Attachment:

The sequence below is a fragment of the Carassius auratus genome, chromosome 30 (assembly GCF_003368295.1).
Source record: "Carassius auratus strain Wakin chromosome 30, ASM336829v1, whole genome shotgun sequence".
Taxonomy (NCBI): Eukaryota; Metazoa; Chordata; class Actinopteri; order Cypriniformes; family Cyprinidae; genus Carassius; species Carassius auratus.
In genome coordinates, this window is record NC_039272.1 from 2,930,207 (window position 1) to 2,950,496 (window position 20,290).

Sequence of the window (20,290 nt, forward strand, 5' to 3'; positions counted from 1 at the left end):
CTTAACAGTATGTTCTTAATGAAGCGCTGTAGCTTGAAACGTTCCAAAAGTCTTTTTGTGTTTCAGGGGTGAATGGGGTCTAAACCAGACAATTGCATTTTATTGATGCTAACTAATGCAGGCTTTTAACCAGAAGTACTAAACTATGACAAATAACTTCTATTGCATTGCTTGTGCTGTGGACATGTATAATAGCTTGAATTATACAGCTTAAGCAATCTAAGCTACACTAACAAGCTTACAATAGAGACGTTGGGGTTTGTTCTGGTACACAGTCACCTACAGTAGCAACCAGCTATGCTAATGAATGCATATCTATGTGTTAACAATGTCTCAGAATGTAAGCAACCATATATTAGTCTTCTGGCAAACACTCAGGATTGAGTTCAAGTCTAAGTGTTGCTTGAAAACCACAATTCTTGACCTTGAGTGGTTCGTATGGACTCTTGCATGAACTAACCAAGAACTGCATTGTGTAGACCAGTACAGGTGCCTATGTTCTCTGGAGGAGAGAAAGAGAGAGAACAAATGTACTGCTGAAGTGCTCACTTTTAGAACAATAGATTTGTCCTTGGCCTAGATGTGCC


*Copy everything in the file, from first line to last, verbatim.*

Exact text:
The sequence below is a fragment of the Carassius auratus genome, chromosome 30 (assembly GCF_003368295.1).
Source record: "Carassius auratus strain Wakin chromosome 30, ASM336829v1, whole genome shotgun sequence".
Taxonomy (NCBI): Eukaryota; Metazoa; Chordata; class Actinopteri; order Cypriniformes; family Cyprinidae; genus Carassius; species Carassius auratus.
In genome coordinates, this window is record NC_039272.1 from 2,930,207 (window position 1) to 2,950,496 (window position 20,290).

Sequence of the window (20,290 nt, forward strand, 5' to 3'; positions counted from 1 at the left end):
CTTAACAGTATGTTCTTAATGAAGCGCTGTAGCTTGAAACGTTCCAAAAGTCTTTTTGTGTTTCAGGGGTGAATGGGGTCTAAACCAGACAATTGCATTTTATTGATGCTAACTAATGCAGGCTTTTAACCAGAAGTACTAAACTATGACAAATAACTTCTATTGCATTGCTTGTGCTGTGGACATGTATAATAGCTTGAATTATACAGCTTAAGCAATCTAAGCTACACTAACAAGCTTACAATAGAGACGTTGGGGTTTGTTCTGGTACACAGTCACCTACAGTAGCAACCAGCTATGCTAATGAATGCATATCTATGTGTTAACAATGTCTCAGAATGTAAGCAACCATATATTAGTCTTCTGGCAAACACTCAGGATTGAGTTCAAGTCTAAGTGTTGCTTGAAAACCACAATTCTTGACCTTGAGTGGTTCGTATGGACTCTTGCATGAACTAACCAAGAACTGCATTGTGTAGACCAGTACAGGTGCCTATGTTCTCTGGAGGAGAGAAAGAGAGAGAACAAATGTACTGCTGAAGTGCTCACTTTTAGAACAATAGATTTGTCCTTGGCCTAGATGTGCC